Researchers at the Yale School of Medicine and the Graduate School of Arts and Sciences conducted a review on the recent advances in genomic design that could, sometime in the future, allow scientists to tailor drug treatments based on patients’ genomes. Their review was recently published in the journal Nature. Two of the review’s authors, Adrian Haimovich and Farren Isaacs, spoke with the News about the paper.
Q: What do you think the one or two most important genomic advances have been [in the past few years]? What sorts of work are they applicable to?
A: (Isaacs) This is a review paper and as such highlights several key advances in genome engineering. These include nuclease gene editing technologies, multiplex genome engineering technologies and whole genome synthesis technologies. Together, these technologies establish the foundation to redesign genomes and generate targeted DNA modifications in the genomes of diverse species from bacteria to human cells. These technologies are changing the way industrial biotechnology harnesses cells for production of high-value compounds and could open a new era in human gene therapy.
Q: What was the inspiration for this review?
A: (Isaacs) This review paper was inspired by recent advances in genomics, which is transitioning from a discipline of “reading” (or sequencing) to “writing” (or editing) genomes.
Q: What drew you to this field, and how did you get involved in this review?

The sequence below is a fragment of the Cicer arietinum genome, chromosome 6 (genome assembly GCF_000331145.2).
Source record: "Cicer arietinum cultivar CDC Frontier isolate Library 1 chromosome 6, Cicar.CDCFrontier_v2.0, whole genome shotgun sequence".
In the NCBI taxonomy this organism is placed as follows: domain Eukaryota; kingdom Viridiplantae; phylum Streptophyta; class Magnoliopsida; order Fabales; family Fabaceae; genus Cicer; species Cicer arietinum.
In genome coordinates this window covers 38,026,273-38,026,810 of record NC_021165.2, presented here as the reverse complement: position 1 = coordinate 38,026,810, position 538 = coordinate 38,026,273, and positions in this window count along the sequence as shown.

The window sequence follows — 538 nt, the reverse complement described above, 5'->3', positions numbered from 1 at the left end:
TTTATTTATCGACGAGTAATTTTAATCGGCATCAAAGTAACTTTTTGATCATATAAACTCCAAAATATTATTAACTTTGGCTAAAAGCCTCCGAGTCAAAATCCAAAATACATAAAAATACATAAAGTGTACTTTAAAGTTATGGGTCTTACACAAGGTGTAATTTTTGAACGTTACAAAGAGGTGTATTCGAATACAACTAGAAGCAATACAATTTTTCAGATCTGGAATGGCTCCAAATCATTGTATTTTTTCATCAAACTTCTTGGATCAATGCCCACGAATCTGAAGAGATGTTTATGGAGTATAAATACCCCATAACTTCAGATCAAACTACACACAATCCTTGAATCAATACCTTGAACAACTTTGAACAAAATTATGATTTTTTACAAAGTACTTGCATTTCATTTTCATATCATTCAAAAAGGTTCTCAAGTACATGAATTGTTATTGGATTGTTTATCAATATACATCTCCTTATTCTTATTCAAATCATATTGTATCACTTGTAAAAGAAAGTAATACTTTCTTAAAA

A: (Haimovich): I’m an M.D. and Ph.D. student at the Yale School of Medicine, in the Department of Molecular, Cellular, and Developmental Biology. I actually came from an undergraduate degree in engineering. We’re in the early explosive days of synthetic biology. During my clinical training, I could already start to see a future where these sorts of repurposed biological ideas were dramatically affecting and improving people’s lives inside and outside of the clinic.
Q: What is the biggest benefit of having a compilation like this for people to look at?
A: (Haimovich): A successful review article will synthesize the field, update all sorts of different people coming from other fields about what our field is doing. Ultimately we hope to inspire our colleagues and also the next generation of scientists who might be reading a review article like this (in advanced undergraduate coursework for example), to come up with new ideas. It’s about helping draw people in, and then pointing them where to go next.
Q: Are there any other important takeaways from the review?
A: (Haimovich): The living world around us is an amazing place. There are countless organisms around us that have already been studied, which means that there are even more that we still need to investigate. We dream of a future where we can learn from the world around us in a very basic biological sense and then repurpose that understanding to help all of humanity, be in it medicine, energy or countless other areas. As much as we want to learn, we also want to inspire, and hopefully that’s something our readers take away.